‘For we too are his offspring.’
Since we are God’s offspring, we ought not to think that the deity is like gold, or silver, or stone, an image formed by the art and imagination of mortals. While God has overlooked the times of human ignorance, now he commands all people everywhere to repent, because he has fixed a day on which he will have the world judged in righteousness by a man whom he has appointed, and of this he has given assurance to all by raising him from the dead.”
7 Bless our God, you peoples; *
make the voice of his praise to be heard;
8 Who holds our souls in life, *
and will not allow our feet to slip.
9 For you, O God, have proved us; *
you have tried us just as silver is tried.
10 You brought us into the snare; *
you laid heavy burdens upon our backs.
11 You let enemies ride over our heads;
we went through fire and water; *
but you brought us out into a place of refreshment.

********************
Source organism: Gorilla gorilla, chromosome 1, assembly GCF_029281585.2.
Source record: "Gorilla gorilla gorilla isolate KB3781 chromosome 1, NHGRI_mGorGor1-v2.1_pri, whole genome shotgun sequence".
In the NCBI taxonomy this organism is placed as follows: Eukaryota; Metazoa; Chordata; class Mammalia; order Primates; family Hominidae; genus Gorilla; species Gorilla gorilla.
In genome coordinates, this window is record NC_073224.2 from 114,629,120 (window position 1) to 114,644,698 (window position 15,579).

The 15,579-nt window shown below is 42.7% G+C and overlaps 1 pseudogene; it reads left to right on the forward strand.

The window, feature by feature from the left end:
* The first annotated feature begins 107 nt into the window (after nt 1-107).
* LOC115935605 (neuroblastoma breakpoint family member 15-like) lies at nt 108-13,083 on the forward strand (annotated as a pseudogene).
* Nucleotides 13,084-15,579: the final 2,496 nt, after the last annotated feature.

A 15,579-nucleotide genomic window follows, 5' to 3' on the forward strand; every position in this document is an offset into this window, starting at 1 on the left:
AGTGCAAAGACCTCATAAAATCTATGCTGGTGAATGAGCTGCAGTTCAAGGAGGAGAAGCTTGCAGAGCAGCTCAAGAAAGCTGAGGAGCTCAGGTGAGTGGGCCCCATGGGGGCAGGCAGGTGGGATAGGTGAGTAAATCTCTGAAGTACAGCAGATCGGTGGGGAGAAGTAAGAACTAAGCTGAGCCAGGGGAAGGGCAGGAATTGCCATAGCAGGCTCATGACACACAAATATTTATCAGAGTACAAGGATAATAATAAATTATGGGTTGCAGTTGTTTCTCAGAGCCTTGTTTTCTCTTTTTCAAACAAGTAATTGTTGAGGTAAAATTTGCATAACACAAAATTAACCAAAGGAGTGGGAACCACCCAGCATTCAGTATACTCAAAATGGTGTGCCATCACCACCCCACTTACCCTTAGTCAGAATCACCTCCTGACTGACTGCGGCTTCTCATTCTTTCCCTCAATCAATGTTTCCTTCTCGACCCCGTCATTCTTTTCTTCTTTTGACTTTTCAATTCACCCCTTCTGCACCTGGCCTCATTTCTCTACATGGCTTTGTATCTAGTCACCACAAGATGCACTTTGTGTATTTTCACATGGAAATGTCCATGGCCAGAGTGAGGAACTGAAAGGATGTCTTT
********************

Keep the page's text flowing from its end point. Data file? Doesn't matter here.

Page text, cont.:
12 I will enter your house with burnt-offerings
and will pay you my vows, *
which I promised with my lips
and spoke with my mouth when I was in trouble.
13 I will offer you sacrifices of fat beasts
with the smoke of rams; *
I will give you oxen and goats.
14 Come and listen, all you who fear God, *
and I will tell you what he has done for me.
15 I called out to him with my mouth, *
and his praise was on my tongue.
16 If I had found evil in my heart, *
the Lord would not have heard me;
17 But in truth God has heard me; *
he has attended to the voice of my prayer.
18 Blessed be God, who has not rejected my prayer, *
nor withheld his love from me.
1 Peter 3:13-22